DIARY 10 June 1968 Discovering the avant-guard

Discovering the avant-guard

The impressive buildings of the West End epitomise the fabulous cultural edifice that is London. Galleries, theatres, cinemas and concert halls present masterpieces of art, music, drama and film. Museums heave with the cultural artifacts of other civilisations and of other times.

MEDIA Avant-garde COLLAGE

High art: Renaissance master; National Gallery; Queen Elizabeth Hall; Modern art; Theatre.

At 19 years old I was intimidated by this establishment culture. This might have been the pinnacle of the civilisation that had nurtured me but it hadn’t penetrated very far into the terraced streets of Selly Oak. Here was a cornucopia of sensation and stimulation that I had barely glimpsed before.

When I went to the National Gallery I was presented with Renaissance masterworks which dazzled but made no sense to this boy unable to decipher the myths or the religious symbols. I could just about grasp the sentimentality of a few Pre-Raphaelites which I had seen in Birmingham Art Gallery. If I went to the Tate Gallery, turning right after the entrance I was faced by a large canvas by David Bomberg of red, blue and white shapes (detail above). Having been subjected to no art education whatsoever, I was challenged to make sense of this meaningless abstraction.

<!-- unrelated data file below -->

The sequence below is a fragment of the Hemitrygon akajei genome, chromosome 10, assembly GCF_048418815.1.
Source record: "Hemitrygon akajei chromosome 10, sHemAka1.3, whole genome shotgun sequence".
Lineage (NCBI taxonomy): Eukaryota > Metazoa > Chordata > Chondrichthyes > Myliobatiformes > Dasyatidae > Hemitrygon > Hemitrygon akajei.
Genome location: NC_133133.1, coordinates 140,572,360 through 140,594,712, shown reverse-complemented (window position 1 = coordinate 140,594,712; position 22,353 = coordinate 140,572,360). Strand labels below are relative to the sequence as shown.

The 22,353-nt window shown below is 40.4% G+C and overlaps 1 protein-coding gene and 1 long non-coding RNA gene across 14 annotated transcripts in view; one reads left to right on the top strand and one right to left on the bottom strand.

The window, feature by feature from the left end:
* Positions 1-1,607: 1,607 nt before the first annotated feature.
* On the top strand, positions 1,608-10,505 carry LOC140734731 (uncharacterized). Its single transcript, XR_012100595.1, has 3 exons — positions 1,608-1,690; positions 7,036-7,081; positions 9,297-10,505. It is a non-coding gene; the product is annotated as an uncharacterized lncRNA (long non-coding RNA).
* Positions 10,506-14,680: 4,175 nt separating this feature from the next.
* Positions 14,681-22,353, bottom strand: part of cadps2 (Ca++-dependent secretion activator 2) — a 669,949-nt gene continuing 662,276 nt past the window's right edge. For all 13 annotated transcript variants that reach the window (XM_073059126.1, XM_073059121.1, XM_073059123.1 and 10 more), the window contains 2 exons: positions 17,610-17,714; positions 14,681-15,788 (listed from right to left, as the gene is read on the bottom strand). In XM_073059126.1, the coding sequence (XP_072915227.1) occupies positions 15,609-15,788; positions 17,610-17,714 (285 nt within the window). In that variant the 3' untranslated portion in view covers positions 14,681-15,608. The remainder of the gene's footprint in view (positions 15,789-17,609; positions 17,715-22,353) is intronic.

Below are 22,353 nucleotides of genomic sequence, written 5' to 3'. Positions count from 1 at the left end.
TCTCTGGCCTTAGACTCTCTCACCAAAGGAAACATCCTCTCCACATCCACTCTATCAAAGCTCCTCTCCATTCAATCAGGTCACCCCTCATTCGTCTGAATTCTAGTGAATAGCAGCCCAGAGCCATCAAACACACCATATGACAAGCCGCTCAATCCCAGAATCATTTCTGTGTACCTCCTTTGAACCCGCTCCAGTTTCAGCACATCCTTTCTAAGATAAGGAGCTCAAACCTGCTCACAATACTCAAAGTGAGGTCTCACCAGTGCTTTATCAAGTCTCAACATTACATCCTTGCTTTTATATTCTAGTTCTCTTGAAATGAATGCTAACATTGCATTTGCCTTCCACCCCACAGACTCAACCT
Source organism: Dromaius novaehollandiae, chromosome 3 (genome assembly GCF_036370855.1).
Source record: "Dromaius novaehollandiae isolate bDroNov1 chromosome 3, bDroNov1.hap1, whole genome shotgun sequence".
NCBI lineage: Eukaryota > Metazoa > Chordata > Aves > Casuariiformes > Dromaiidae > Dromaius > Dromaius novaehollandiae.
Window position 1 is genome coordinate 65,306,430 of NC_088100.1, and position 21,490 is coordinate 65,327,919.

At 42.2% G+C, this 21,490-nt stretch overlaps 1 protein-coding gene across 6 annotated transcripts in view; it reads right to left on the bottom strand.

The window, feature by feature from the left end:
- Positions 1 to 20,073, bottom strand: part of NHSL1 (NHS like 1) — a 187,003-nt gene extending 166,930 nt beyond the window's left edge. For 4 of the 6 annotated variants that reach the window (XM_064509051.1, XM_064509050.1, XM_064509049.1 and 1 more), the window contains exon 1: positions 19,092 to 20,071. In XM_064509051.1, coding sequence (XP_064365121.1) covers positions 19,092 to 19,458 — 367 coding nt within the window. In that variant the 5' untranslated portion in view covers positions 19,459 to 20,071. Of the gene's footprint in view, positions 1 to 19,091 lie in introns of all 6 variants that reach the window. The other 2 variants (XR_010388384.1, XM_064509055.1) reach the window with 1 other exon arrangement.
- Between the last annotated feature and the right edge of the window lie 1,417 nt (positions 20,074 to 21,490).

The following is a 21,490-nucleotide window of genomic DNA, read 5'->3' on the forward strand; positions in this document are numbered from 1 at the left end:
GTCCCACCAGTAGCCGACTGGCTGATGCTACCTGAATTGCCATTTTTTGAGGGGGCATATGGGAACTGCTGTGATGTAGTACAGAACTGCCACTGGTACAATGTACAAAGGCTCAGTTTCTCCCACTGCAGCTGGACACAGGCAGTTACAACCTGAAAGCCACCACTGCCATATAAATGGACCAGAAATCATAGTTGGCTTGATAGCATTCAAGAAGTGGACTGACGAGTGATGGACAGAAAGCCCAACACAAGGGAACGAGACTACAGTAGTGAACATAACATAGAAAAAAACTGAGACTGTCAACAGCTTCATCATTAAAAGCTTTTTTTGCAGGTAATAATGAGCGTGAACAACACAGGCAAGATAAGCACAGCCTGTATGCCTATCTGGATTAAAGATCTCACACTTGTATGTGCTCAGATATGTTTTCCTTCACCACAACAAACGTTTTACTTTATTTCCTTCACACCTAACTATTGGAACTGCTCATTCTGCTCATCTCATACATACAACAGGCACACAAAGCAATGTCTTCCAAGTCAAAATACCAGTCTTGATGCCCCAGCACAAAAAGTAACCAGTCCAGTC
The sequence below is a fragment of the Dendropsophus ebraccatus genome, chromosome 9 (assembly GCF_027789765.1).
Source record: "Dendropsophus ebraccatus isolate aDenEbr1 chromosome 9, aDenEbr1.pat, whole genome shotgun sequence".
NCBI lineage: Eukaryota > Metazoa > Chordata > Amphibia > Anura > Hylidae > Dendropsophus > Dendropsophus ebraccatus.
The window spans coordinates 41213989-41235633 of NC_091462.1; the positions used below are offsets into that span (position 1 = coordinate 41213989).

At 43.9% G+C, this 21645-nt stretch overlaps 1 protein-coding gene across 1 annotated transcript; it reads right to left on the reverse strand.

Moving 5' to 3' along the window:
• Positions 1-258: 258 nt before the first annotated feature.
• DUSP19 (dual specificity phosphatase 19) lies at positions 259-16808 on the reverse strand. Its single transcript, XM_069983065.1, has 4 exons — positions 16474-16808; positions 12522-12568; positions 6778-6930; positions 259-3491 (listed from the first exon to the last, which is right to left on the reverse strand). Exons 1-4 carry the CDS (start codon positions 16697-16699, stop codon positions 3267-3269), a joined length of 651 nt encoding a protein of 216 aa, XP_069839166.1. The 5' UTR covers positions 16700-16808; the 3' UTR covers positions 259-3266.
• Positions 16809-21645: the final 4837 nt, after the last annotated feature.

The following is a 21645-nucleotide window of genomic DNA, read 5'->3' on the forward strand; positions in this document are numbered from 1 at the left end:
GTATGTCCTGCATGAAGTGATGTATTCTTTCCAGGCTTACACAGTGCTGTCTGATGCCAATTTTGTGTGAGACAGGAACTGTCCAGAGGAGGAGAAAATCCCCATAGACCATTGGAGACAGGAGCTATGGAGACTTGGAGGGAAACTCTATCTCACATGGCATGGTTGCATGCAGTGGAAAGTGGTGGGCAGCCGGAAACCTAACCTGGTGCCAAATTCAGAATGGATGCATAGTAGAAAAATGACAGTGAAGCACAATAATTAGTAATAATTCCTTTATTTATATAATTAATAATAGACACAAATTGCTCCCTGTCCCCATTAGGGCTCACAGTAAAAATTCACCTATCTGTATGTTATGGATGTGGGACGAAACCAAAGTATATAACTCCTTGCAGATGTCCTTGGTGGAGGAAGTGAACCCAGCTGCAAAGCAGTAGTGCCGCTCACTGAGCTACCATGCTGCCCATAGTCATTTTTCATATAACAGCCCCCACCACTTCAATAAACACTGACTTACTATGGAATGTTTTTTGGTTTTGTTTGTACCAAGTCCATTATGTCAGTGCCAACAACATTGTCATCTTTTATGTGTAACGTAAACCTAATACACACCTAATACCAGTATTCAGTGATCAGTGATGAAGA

These galleries were free to enter but  tickets for theatres and concert halls were out of my price range, putting music and drama out of my reach. I would not have known what to choose anyway. I could not tell one composer from another or say anything about drama, except for schoolboy Shakespeare. I began to regret the opportunities I had missed at school although there had been no effort whatsoever to present art or music as interesting, let alone stimulating and enjoyable. I do not recall any discussion of art history, only some desultory lessons about how to draw a tree (upside down, to make the branches more natural). Music lessons were about the structure of symphonies but I do not recall being expected to actually listen to much music. I was never given the chance to learn any musical instrument. A teacher once played us an Ornette Coleman[1] record but left the room frustrated by our incomprehension, calling us cultural morons.